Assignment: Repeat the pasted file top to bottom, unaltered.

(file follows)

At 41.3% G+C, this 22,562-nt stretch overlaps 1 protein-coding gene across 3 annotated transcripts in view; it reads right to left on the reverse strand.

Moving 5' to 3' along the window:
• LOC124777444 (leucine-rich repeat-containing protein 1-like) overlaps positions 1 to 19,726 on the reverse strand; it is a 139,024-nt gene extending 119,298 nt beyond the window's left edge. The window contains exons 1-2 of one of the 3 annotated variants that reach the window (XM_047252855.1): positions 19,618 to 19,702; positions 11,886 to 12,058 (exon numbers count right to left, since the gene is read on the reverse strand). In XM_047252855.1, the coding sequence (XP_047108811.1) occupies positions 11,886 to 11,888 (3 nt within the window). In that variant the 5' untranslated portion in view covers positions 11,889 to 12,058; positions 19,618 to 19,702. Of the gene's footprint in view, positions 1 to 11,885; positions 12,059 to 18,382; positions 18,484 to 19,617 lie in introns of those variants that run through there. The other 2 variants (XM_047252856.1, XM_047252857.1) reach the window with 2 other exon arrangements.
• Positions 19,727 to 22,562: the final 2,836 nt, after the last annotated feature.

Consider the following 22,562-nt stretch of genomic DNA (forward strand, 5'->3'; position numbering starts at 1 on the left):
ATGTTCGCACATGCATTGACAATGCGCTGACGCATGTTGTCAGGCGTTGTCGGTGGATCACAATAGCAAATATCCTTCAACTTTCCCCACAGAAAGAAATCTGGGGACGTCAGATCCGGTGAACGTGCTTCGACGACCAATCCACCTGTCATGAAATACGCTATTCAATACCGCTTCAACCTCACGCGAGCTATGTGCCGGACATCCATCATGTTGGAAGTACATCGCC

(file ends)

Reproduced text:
At 41.3% G+C, this 22,562-nt stretch overlaps 1 protein-coding gene across 3 annotated transcripts in view; it reads right to left on the reverse strand.

Moving 5' to 3' along the window:
• LOC124777444 (leucine-rich repeat-containing protein 1-like) overlaps positions 1 to 19,726 on the reverse strand; it is a 139,024-nt gene extending 119,298 nt beyond the window's left edge. The window contains exons 1-2 of one of the 3 annotated variants that reach the window (XM_047252855.1): positions 19,618 to 19,702; positions 11,886 to 12,058 (exon numbers count right to left, since the gene is read on the reverse strand). In XM_047252855.1, the coding sequence (XP_047108811.1) occupies positions 11,886 to 11,888 (3 nt within the window). In that variant the 5' untranslated portion in view covers positions 11,889 to 12,058; positions 19,618 to 19,702. Of the gene's footprint in view, positions 1 to 11,885; positions 12,059 to 18,382; positions 18,484 to 19,617 lie in introns of those variants that run through there. The other 2 variants (XM_047252856.1, XM_047252857.1) reach the window with 2 other exon arrangements.
• Positions 19,727 to 22,562: the final 2,836 nt, after the last annotated feature.

Consider the following 22,562-nt stretch of genomic DNA (forward strand, 5'->3'; position numbering starts at 1 on the left):
ATGTTCGCACATGCATTGACAATGCGCTGACGCATGTTGTCAGGCGTTGTCGGTGGATCACAATAGCAAATATCCTTCAACTTTCCCCACAGAAAGAAATCTGGGGACGTCAGATCCGGTGAACGTGCTTCGACGACCAATCCACCTGTCATGAAATACGCTATTCAATACCGCTTCAACCTCACGCGAGCTATGTGCCGGACATCCATCATGTTGGAAGTACATCGCC